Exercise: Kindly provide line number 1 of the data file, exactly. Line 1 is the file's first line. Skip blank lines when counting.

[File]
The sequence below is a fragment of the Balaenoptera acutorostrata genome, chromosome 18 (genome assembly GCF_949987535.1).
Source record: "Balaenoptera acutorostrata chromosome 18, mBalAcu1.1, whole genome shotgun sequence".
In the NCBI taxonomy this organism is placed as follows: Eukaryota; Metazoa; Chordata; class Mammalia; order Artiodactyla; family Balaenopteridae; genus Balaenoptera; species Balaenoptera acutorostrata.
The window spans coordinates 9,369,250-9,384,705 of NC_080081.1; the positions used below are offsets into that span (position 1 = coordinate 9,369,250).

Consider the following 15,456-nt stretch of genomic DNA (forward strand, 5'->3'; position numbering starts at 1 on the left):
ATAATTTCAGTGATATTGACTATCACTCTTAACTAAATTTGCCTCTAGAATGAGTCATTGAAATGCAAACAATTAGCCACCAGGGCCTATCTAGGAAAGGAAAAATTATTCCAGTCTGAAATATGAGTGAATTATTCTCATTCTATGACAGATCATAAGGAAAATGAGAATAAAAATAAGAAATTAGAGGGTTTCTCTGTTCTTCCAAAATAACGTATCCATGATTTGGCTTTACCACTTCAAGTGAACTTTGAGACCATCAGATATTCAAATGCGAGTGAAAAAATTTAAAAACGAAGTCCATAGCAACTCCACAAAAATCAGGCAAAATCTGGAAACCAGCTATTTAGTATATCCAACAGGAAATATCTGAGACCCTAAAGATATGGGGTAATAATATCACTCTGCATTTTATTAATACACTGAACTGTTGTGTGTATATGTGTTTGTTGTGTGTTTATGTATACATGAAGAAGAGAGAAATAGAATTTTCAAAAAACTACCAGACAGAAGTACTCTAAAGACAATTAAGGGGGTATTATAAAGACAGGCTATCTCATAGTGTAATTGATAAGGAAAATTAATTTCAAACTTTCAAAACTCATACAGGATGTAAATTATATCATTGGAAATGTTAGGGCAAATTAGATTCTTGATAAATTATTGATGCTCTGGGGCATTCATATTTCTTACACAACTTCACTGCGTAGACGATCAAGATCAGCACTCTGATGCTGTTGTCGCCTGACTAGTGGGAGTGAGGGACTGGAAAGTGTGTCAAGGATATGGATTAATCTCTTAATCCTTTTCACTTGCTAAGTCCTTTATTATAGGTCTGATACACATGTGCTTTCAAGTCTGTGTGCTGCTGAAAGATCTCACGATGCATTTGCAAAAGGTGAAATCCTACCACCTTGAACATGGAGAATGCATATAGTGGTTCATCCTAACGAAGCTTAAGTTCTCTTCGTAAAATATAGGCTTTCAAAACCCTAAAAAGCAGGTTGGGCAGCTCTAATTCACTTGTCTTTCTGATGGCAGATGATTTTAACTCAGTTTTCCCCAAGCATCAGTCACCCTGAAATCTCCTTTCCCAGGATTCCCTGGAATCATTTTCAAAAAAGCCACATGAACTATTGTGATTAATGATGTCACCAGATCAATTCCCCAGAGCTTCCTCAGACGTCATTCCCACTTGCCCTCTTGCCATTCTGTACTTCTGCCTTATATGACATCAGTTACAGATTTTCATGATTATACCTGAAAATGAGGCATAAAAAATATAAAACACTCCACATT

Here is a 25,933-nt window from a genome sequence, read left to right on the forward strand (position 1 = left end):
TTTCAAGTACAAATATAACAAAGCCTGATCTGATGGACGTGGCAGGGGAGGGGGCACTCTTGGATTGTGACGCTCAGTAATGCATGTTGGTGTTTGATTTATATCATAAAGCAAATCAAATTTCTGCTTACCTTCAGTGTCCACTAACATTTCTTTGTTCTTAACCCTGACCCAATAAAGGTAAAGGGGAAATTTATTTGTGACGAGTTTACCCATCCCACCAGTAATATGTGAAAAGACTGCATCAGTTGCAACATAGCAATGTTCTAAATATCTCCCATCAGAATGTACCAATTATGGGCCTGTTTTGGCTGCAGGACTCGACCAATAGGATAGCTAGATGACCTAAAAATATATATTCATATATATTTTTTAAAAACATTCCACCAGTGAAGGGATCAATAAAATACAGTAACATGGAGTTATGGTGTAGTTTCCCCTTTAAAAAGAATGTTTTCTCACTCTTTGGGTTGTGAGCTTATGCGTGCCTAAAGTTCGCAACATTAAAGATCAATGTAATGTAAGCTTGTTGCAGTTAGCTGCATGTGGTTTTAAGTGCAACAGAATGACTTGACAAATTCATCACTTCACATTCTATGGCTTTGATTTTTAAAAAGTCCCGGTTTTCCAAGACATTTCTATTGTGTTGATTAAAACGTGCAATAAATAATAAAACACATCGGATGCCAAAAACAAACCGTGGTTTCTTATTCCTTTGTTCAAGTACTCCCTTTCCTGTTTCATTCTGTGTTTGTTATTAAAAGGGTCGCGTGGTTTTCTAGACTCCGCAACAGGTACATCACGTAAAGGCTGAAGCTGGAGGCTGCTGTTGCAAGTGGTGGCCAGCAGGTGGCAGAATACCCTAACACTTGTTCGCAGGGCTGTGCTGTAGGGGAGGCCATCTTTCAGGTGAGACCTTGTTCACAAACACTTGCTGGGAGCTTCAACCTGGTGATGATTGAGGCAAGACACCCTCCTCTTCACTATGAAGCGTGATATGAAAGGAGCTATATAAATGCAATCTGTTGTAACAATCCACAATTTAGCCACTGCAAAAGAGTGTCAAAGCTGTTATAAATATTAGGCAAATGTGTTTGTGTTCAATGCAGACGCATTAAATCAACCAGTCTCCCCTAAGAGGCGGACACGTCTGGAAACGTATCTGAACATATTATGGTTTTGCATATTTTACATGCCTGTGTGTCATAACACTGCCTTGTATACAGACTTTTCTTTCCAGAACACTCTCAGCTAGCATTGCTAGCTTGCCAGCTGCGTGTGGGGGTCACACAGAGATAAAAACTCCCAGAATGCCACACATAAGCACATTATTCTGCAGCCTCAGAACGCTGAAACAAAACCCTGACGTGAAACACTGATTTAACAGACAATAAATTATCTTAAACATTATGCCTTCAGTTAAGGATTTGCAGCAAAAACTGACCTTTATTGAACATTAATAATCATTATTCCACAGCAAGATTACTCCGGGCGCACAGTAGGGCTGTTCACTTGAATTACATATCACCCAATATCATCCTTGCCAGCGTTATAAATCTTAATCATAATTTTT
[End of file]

The sequence below is a fragment of the Balaenoptera acutorostrata genome, chromosome 18 (genome assembly GCF_949987535.1).